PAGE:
Multimedia Editor | Felipe De La Hoz is a Colombian national studying journalism at the College of Arts and Sciences. Having been born in Colombia and raised in the United States, Mexico and Brazil, Felipe is a trilingual travel aficionado and enjoys working in varied and difficult environments. Apart from his photography, Felipe enjoys investigative reporting and interviews, interviewing the likes of Colombian ex-M-19 guerrilla fighters and controversial politician Jimmy McMillan. He has covered everything from governmental conferences to full-blown riots, as well as portraiture shoots and dining photography. Having worked under Brazilian photojournalists for Reuters and AFP, Felipe hopes to one day work on demanding journalistic projects and contribute to the global news cycle.

Ann Schmidt

News Editor | Ann is a liberal studies sophomore who lived in Florence during her freshman year. She plans on double-majoring in journalism and political science and is always busy. She is constantly making lists and she loves to laugh.


Daniel Yeom

Daniel started at the Features desk of WSN last Spring, writing restaurant reviews whilst indulging on free food and consequently getting fat. Last Fall, he was the dining editor, and he this semester he is senior editor. Daniel is in Gallatin (living the dream) studying Food & Travel Narratives, incorporating aspects of Food Studies, Journalism, and Media, Culture, and Communication. He loves food more than life itself.

Hannah Luu

Deputy Multimedia Editor | Hannah Luu is a ridiculously great Deputy Multimedia Editor. She is a sophomore from Northern California. If you think Northern California means San Francisco you might need to closely examine a map. She is passionate about NPR and being half Asian.

  • How to join:

    The Washington Square News holds open weekly budget meetings at its office located at 838 Broadway every Sunday. All are welcome to attend, no matter your background in journalism, writing, or reporting. Specific times for meetings by desk are listed below. If you wish to talk to an editor before you attend, feel free to check out the Staff page.

    5 P.M. 6 P.M. 6 P.M. 6:30 P.M. 6:30 P.M. 7 P.M.

    Applying for an editor position: Applications for editor positions during the fall or spring semesters are available twice each academic year and can be found here when posted. Applications for the Fall 2012 semester are closed, but check back for Spring 2013. Those who wish to apply are urged to publish pieces in the newspaper and contact current editors for shadowing.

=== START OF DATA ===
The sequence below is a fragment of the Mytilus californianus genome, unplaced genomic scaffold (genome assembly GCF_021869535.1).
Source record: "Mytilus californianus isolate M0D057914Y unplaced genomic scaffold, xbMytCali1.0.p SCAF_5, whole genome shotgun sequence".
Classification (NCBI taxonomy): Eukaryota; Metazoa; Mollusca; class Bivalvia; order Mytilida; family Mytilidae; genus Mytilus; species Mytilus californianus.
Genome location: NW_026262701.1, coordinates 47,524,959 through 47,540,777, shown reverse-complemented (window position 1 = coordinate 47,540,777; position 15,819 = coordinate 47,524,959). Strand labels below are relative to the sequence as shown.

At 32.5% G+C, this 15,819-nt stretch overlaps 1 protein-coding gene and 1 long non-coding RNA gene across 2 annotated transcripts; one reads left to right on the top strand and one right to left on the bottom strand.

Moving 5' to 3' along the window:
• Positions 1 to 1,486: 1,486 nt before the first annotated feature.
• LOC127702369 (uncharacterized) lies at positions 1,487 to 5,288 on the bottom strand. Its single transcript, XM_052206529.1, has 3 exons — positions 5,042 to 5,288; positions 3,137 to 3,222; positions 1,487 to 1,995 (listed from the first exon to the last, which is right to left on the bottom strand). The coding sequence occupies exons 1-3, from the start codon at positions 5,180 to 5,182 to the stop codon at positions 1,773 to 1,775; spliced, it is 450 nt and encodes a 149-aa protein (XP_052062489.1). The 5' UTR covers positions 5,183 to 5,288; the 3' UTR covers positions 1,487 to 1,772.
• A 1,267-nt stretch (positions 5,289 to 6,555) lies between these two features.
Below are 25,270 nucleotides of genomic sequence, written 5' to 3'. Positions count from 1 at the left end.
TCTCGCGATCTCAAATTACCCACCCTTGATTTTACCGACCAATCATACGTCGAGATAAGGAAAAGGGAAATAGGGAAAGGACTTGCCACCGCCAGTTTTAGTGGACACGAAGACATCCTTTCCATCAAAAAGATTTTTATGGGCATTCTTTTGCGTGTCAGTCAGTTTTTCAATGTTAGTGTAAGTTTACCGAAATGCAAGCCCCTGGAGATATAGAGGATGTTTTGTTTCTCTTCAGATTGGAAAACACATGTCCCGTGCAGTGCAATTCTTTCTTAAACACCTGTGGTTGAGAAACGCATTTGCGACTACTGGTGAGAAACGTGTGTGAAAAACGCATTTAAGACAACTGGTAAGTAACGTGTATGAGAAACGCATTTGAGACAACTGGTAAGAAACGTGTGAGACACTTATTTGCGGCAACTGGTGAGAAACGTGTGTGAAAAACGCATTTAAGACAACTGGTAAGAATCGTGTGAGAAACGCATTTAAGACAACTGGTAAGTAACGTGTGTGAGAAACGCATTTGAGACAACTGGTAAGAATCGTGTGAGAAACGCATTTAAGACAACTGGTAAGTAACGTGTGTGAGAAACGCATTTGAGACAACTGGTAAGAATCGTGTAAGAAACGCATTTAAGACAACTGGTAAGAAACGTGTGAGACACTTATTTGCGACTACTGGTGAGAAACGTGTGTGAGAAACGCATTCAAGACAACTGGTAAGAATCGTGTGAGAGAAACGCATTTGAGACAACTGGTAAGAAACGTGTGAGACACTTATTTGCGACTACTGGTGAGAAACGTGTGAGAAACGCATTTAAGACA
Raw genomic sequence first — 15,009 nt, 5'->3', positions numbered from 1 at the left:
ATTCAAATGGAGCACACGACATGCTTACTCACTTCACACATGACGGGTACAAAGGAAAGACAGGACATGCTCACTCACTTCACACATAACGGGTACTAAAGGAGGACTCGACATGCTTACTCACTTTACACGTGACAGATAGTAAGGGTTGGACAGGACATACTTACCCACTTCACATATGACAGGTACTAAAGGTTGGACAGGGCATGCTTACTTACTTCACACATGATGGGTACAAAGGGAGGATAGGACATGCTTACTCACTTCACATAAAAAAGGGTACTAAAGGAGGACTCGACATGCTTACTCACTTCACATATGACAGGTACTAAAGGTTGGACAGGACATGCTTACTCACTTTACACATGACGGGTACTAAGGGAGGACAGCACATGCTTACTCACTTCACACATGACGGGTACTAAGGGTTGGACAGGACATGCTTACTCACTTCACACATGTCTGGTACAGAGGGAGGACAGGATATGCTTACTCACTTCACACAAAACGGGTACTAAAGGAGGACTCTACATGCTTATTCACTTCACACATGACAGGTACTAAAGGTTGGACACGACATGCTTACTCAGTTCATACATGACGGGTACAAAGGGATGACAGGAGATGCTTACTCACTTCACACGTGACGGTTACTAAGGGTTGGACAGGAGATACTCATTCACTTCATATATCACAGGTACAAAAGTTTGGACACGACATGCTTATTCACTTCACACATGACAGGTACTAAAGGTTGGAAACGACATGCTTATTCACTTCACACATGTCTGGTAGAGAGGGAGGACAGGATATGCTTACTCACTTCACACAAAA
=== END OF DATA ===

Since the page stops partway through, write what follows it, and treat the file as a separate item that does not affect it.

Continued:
History of the Washington Square News:

    The Washington Square News is the official daily student newspaper of New York University and serves the NYU, Greenwich Village, and East Village communities. Founded as an independent newspaper in 1973, the WSN allows its undergraduate writers and photographers to cover campus and city news and continues to grow its strong body of award-winning journalists and photographers.

  • The WSN has a circulation of about 60,000 and can be found in over a hundred purple bins distributed throughout campus. It is published Monday through Thursday during the fall and spring semesters and online on Friday, with additional special issues published in the summer. The newspaper recently revamped its website during the Fall 2012 semester.

    Like few campus newspapers in the country, the paper is editorially and financially independent from the university and is solely responsible for selling advertisements to fund its production. The WSN, including its senior staff, is run solely by current undergraduate students and the business-division is largely student-operated as well.

    A Board of Directors comprised of alumni, NYU professors and working news media professionals serves as advisors to the paper. Board members have no control in the WSN's editorial policy or newsroom operations. Alumni of the newspaper are established and leading journalists in such news organizations as The New York Times, The Wall Street Journal, NBC news, ABC news, Fox News, and USA Today.